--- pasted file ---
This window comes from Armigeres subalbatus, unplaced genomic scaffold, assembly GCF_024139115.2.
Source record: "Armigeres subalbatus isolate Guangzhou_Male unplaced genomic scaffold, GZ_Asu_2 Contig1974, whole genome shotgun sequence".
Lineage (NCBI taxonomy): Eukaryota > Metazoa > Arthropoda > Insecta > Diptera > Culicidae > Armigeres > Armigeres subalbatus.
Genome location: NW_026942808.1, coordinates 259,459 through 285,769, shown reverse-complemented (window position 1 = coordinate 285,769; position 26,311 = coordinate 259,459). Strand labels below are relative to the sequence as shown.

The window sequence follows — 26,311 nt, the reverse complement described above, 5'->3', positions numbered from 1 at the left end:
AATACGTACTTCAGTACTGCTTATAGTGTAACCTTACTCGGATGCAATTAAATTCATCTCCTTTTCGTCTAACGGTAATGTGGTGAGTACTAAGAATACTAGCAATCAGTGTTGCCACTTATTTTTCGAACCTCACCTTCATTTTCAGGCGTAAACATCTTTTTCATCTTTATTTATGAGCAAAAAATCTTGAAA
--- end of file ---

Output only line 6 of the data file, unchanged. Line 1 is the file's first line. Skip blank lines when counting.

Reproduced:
AATACGTACTTCAGTACTGCTTATAGTGTAACCTTACTCGGATGCAATTAAATTCATCTCCTTTTCGTCTAACGGTAATGTGGTGAGTACTAAGAATACTAGCAATCAGTGTTGCCACTTATTTTTCGAACCTCACCTTCATTTTCAGGCGTAAACATCTTTTTCATCTTTATTTATGAGCAAAAAATCTTGAAA